The calendar we use today is called the Gregorian calender, which was adopted by Pope Gregory in the 1500s. The Gregorian calendar was based on what was thought to be the Julian calendar, adopted by Julius Caesar in 45 B.C. However, while the credit goes to Caesar, few historians have noticed that his calendar was only adopted after spending time in Egypt with Cleopatra.
Cleopatra VII was not merely a femme fatale. She was an intelligent woman, easily one of the Marie Curies or Angela Merkels of her day. In addition to being an expert on cosmetics and other traditional women's knowledge, as well as a polyglot, Cleopatra was incredibly astute in the sciences as well as mathematics. Thus, Cleopatra grew up knowing much about astronomy, and the more accurate solar calendar that had long been used by her adopted people, the Egyptians.
Cleopatra's favorite astronomer was a Greek known as Sosigenes who had created a much more reliable solar calendar than the one used by rhe Romans. The lunar based Roman calendar was often inaccurate and often used for political purposes. Indeed, two of our summer months-- July and August-- were named for Roman emperors-- Julius Caesar and Augustus Caesar respectively. In light of my fictional plot of Cleopatra's victory, I have had the name of August be changed to Romanus, for Marc Antony's title as emperor in the sequel.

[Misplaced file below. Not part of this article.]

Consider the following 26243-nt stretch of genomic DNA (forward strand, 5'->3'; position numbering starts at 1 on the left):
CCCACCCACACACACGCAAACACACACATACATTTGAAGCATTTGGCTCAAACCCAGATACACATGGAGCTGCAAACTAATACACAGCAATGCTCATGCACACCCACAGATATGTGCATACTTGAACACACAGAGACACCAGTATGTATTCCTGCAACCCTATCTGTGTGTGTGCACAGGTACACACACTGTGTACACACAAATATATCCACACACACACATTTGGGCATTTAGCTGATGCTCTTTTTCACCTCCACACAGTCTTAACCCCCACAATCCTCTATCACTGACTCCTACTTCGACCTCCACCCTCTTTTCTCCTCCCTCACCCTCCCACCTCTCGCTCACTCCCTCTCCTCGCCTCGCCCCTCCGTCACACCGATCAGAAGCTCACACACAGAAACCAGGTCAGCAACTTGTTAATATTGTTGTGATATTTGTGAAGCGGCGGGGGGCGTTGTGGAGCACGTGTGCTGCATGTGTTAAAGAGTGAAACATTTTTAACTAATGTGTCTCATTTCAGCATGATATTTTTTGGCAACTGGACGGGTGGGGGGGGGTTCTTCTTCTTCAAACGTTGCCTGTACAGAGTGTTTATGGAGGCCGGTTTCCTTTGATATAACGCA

Eva Peron was no doubt a woman of style and glamour. As First Lady of Argentina, she had to dress the part, but she often went above and beyond duty. She was often criticized for how she dressed, especially due to her claim of love for the poor, but Eva herself said "the poor like to see me beautiful."
Though it seems somewhat hypocritical, Eva's jewels, furs, and gowns were no different than any other First Lady. Even Eleanor Roosevelt, a contemporary of Eva, had nice gowns and dresses. From Carla Bruni to Jackie Kennedy, First Ladies are considered to set the bar for style.
Eva had grown up poor, so likely as a child she did not have many nice things. As a woman who has not been able to wear jewels and perfume until recently in my life, I don't blame her. Eva's story was a true Cinderella one. However, even as a child, Eva was very beautiful. With her black hair, olive skin, and enormous eyes, all the poverty in the world could not hide the beauty of her pure heart.